NCI Immunotherapy Fellowship
This training program is designed for physicians who have completed a medical oncology fellowship program in the United States and who seek specialized training in immunotherapy with clinical trials and clinical trial development.
There are multiple opportunities for training in clinical immunotherapy at the Center for Cancer Research (CCR), National Cancer Institute (NCI), with active clinical programs in therapeutic cancer vaccines, immune checkpoint modulation, adoptive cellular therapies (both TCR transgenic and CAR-T therapy) and antibody-based immunotherapies. This training program, at the CCR in Bethesda, Maryland, allows the fellow to have exposure to multiple clinical immunotherapeutic approaches and also to key opinion leaders in the field of clinical immunotherapy. This 1-year fellowship provides opportunities to understand how to design, write and run clinical trials, how to treat patients, how manage toxicities, as well as opportunities to work with multiple experimental agents.
Funding and Co-Sponsorship
This fellowship is co-sponsored by the National Cancer Institute and the Society for Immunotherapy of Cancer (SITC) and made possible, in part, by an educational grant from EMD-Serono.
How to Apply
To apply, please send your curriculum vitae, statement of purpose, three personal references, and your documentation of board eligibility status or certification status to email@example.com
Application Period Opens: Aug. 5, 2021 - Sept. 15, 2021
Review Period: October 2021
Notification Date: Nov. 10 - Nov. 14, 2021
Immunotherapy for cancer has fundamentally changed the way we are treating patients with metastatic disease. The exploding interest in immunotherapy has been propelled by the rapid and durable responses seen in treated patients, often with little to no side effects. Billions of dollars are now being poured into immunotherapy research with multiple new approvals since 2010 and even more expected in the near future. However, the basics of immunotherapy, taught in medical schools when our current generation of medical oncologists trained, are woefully inadequate for the high-tech immunotherapies being tested with ever-increasing intensity. In addition, the side effect profile with immunotherapies is related to the mechanism of action and is unique among anti-cancer agents. The mechanism of action is more complex as often agents don’t directly target the cancer but rather target the immune system which, in turn, targets the cancer. Furthermore, the kinetics of a clinical response following immunotherapy may be different from conventional therapy which is important for practitioners and patients alike to know to help manage expectations. Finally, the mechanisms of resistance to immunotherapy are also unique and a better understanding of these mechanisms will guide combination therapy.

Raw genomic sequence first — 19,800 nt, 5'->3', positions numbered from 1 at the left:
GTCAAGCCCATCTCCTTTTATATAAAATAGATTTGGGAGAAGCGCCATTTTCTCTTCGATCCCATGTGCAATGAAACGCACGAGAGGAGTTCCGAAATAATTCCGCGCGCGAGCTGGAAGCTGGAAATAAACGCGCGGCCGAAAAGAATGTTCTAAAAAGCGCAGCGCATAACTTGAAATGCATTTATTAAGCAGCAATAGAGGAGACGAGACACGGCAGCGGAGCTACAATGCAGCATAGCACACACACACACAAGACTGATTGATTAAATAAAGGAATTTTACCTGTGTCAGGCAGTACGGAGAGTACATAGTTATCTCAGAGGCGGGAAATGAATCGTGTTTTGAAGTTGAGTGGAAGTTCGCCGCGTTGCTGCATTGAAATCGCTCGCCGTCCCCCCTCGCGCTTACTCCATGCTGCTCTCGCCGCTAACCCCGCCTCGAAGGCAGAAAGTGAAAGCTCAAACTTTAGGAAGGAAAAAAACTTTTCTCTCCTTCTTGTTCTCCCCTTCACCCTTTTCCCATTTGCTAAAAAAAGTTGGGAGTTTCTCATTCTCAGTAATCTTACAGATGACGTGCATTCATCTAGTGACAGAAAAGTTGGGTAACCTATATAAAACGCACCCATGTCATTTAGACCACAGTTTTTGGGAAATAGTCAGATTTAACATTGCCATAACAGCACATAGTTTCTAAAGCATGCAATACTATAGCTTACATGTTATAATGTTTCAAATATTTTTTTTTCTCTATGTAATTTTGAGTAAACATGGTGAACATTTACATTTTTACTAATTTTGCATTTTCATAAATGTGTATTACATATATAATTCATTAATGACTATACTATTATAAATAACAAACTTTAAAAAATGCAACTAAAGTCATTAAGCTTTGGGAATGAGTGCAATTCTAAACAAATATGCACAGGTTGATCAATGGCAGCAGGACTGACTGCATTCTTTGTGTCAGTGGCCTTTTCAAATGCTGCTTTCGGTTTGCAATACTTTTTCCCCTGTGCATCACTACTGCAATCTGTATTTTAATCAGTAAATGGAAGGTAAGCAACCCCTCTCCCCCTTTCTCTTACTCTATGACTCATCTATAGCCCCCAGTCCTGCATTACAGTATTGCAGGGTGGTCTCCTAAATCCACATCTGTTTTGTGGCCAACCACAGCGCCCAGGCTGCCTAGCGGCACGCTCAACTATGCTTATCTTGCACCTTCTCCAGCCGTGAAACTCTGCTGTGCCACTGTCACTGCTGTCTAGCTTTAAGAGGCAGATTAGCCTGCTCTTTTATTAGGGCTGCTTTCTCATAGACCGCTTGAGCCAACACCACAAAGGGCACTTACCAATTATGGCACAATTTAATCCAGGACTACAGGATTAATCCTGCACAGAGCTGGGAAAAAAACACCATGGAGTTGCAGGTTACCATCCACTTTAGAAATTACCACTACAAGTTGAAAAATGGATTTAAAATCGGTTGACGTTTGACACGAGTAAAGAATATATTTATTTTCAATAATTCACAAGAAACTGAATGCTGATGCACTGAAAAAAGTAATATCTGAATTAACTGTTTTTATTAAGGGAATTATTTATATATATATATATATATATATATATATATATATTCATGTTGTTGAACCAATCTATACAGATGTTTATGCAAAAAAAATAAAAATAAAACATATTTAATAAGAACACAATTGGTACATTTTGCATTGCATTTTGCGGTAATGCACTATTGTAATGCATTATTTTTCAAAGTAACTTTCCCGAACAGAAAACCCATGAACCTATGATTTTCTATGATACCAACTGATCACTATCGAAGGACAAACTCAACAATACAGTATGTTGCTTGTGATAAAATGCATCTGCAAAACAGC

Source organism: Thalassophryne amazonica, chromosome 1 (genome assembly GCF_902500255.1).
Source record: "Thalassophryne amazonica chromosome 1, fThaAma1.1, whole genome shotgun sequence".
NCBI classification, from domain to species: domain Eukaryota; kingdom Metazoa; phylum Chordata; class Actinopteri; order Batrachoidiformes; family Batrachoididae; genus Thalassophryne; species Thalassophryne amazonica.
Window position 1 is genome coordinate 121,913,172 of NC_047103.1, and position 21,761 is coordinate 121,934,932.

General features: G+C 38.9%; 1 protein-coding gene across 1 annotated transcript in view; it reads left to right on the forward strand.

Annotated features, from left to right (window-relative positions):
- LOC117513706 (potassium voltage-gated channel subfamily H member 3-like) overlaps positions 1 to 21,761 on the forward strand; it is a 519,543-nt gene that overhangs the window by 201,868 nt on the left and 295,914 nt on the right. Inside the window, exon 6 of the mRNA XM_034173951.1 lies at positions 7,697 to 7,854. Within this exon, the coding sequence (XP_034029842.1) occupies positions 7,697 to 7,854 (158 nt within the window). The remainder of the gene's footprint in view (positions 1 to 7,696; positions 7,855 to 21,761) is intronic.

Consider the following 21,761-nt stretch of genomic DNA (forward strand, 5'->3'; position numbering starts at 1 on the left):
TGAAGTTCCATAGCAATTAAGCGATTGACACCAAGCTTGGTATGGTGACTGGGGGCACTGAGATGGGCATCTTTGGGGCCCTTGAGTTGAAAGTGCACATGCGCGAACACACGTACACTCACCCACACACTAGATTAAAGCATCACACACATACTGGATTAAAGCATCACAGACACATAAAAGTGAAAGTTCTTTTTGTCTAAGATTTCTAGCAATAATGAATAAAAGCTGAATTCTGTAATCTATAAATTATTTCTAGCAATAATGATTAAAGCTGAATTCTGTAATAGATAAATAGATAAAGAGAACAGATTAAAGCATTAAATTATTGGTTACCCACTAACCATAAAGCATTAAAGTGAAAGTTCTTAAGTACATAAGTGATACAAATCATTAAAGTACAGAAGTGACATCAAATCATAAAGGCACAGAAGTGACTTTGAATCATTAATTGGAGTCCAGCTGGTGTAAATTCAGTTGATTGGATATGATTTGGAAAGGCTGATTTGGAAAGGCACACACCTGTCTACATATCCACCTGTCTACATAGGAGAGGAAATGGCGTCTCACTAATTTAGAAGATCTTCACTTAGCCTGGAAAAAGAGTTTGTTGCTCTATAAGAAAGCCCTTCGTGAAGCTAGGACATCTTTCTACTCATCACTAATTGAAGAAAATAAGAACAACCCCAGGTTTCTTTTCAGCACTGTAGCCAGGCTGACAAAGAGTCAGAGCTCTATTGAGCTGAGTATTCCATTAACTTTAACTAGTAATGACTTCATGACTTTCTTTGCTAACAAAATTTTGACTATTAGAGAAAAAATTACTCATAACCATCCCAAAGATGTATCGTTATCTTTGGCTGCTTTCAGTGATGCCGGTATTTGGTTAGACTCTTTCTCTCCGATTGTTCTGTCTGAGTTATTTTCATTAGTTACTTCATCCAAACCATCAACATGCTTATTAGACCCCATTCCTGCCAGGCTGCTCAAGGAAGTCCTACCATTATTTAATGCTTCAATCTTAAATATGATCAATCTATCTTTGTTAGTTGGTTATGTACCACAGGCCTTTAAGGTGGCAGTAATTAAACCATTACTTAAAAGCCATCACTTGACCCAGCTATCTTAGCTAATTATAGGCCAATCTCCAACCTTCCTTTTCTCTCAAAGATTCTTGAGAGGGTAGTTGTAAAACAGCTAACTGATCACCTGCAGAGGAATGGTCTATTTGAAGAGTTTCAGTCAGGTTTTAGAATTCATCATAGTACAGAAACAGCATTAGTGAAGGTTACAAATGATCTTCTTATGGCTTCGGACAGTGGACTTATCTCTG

- Work with internationally recognized experts in immunotherapy
- Learn management of immune-related adverse events
- Develop experience in writing and running immunotherapy clinical trials
- Develop experience with a wide array of immunotherapy approaches: immunue checkpoint inhibitors, adoptive cellular therapy (CAR-T or TCR transgenic approaches), therapeutic vaccines, immunocytokines, and combination immunotherapy approaches
- Possibilities for attending and presenting at national/international meetings
- Attend and participate in regularly scheduled NIH immunotherapy conferences
- Make a difference in the lives of patients with cancer at the largest hospital in the world devoted solely to research
- Salary is based on applicable laws, regulations, and policies